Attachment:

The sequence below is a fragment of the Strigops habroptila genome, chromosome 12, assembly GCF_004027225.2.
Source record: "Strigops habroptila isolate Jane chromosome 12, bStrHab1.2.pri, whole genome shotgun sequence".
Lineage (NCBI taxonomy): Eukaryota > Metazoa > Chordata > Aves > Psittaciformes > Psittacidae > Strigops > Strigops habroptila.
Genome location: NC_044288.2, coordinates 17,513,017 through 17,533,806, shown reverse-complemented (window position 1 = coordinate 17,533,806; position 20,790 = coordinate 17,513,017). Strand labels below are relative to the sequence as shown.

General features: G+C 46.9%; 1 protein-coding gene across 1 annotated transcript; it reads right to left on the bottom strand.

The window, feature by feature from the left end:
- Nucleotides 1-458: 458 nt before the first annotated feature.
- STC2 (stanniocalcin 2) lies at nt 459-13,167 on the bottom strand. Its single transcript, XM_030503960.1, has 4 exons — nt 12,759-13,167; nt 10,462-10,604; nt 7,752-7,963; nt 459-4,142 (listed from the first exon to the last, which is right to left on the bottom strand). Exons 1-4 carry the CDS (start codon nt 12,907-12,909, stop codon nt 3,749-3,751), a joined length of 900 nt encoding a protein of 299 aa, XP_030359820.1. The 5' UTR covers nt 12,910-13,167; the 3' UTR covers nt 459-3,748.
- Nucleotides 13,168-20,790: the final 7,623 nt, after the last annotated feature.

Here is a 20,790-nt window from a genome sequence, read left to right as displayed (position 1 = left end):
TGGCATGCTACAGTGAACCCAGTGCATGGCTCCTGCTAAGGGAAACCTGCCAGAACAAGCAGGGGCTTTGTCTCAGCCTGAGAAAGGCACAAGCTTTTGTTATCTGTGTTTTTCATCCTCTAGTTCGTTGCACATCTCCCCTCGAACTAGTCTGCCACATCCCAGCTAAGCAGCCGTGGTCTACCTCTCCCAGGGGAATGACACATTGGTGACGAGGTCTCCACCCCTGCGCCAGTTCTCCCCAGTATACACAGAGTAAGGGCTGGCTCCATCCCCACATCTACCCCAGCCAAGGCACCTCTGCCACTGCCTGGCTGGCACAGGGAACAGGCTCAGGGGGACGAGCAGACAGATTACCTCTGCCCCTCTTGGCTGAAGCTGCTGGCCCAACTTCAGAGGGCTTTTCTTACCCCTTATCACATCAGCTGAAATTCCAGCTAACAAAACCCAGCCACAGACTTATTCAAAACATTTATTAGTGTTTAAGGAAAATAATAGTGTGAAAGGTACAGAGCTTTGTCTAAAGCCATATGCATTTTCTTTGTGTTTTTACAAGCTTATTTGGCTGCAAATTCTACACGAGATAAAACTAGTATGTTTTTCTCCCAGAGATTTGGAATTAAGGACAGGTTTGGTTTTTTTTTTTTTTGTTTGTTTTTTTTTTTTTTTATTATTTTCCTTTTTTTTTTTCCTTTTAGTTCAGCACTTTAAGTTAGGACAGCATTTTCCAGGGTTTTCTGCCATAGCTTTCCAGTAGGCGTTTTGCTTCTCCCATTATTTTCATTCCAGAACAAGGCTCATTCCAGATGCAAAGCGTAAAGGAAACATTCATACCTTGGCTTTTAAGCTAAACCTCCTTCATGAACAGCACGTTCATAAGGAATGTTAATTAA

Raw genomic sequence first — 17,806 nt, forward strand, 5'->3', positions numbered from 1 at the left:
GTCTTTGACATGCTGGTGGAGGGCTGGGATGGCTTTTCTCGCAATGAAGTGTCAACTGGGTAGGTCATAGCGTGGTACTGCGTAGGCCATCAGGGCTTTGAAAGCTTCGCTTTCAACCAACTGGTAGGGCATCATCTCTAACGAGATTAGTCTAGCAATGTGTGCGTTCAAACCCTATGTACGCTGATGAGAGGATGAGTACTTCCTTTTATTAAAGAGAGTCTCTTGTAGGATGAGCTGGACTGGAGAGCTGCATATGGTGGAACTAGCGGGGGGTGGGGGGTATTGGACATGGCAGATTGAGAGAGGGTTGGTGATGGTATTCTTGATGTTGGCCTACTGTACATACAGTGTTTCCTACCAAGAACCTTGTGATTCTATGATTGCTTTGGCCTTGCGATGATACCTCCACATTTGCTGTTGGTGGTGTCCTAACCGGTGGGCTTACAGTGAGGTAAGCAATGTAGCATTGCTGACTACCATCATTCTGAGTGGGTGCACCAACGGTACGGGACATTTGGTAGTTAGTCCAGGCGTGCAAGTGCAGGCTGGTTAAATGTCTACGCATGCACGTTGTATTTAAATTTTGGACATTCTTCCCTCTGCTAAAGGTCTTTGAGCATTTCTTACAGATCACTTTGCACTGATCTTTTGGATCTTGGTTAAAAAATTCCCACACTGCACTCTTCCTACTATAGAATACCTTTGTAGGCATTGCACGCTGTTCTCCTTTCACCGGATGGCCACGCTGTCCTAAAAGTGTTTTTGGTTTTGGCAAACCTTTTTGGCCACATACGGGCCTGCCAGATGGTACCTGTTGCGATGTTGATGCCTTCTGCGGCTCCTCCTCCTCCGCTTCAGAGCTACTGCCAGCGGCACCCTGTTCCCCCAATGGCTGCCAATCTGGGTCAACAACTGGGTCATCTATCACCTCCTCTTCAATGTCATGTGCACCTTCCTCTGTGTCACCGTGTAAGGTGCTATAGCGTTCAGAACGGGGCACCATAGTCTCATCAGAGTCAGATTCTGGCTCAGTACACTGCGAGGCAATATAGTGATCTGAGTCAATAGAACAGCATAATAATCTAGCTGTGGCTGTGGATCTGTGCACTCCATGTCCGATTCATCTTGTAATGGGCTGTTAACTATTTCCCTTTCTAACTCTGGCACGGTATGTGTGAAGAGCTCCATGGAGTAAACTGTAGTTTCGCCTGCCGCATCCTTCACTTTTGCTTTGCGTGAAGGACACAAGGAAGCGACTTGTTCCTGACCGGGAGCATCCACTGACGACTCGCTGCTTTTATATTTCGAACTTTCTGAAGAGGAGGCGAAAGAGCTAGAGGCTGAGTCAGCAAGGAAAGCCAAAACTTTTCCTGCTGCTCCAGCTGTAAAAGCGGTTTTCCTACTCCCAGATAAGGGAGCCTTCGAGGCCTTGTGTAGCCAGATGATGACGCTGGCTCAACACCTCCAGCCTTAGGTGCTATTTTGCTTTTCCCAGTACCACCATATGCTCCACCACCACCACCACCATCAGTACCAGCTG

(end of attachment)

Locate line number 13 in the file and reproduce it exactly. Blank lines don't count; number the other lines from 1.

GTCTTTGACATGCTGGTGGAGGGCTGGGATGGCTTTTCTCGCAATGAAGTGTCAACTGGGTAGGTCATAGCGTGGTACTGCGTAGGCCATCAGGGCTTTGAAAGCTTCGCTTTCAACCAACTGGTAGGGCATCATCTCTAACGAGATTAGTCTAGCAATGTGTGCGTTCAAACCCTATGTACGCTGATGAGAGGATGAGTACTTCCTTTTATTAAAGAGAGTCTCTTGTAGGATGAGCTGGACTGGAGAGCTGCATATGGTGGAACTAGCGGGGGGTGGGGGGTATTGGACATGGCAGATTGAGAGAGGGTTGGTGATGGTATTCTTGATGTTGGCCTACTGTACATACAGTGTTTCCTACCAAGAACCTTGTGATTCTATGATTGCTTTGGCCTTGCGATGATACCTCCACATTTGCTGTTGGTGGTGTCCTAACCGGTGGGCTTACAGTGAGGTAAGCAATGTAGCATTGCTGACTACCATCATTCTGAGTGGGTGCACCAACGGTACGGGACATTTGGTAGTTAGTCCAGGCGTGCAAGTGCAGGCTGGTTAAATGTCTACGCATGCACGTTGTATTTAAATTTTGGACATTCTTCCCTCTGCTAAAGGTCTTTGAGCATTTCTTACAGATCACTTTGCACTGATCTTTTGGATCTTGGTTAAAAAATTCCCACACTGCACTCTTCCTACTATAGAATACCTTTGTAGGCATTGCACGCTGTTCTCCTTTCACCGGATGGCCACGCTGTCCTAAAAGTGTTTTTGGTTTTGGCAAACCTTTTTGGCCACATACGGGCCTGCCAGATGGTACCTGTTGCGATGTTGATGCCTTCTGCGGCTCCTCCTCCTCCGCTTCAGAGCTACTGCCAGCGGCACCCTGTTCCCCCAATGGCTGCCAATCTGGGTCAACAACTGGGTCATCTATCACCTCCTCTTCAATGTCATGTGCACCTTCCTCTGTGTCACCGTGTAAGGTGCTATAGCGTTCAGAACGGGGCACCATAGTCTCATCAGAGTCAGATTCTGGCTCAGTACACTGCGAGGCAATATAGTGATCTGAGTCAATAGAACAGCATAATAATCTAGCTGTGGCTGTGGATCTGTGCACTCCATGTCCGATTCATCTTGTAATGGGCTGTTAACTATTTCCCTTTCTAACTCTGGCACGGTATGTGTGAAGAGCTCCATGGAGTAAACTGTAGTTTCGCCTGCCGCATCCTTCACTTTTGCTTTGCGTGAAGGACACAAGGAAGCGACTTGTTCCTGACCGGGAGCATCCACTGACGACTCGCTGCTTTTATATTTCGAACTTTCTGAAGAGGAGGCGAAAGAGCTAGAGGCTGAGTCAGCAAGGAAAGCCAAAACTTTTCCTGCTGCTCCAGCTGTAAAAGCGGTTTTCCTACTCCCAGATAAGGGAGCCTTCGAGGCCTTGTGTAGCCAGATGATGACGCTGGCTCAACACCTCCAGCCTTAGGTGCTATTTTGCTTTTCCCAGTACCACCATATGCTCCACCACCACCACCACCATCAGTACCAGCTG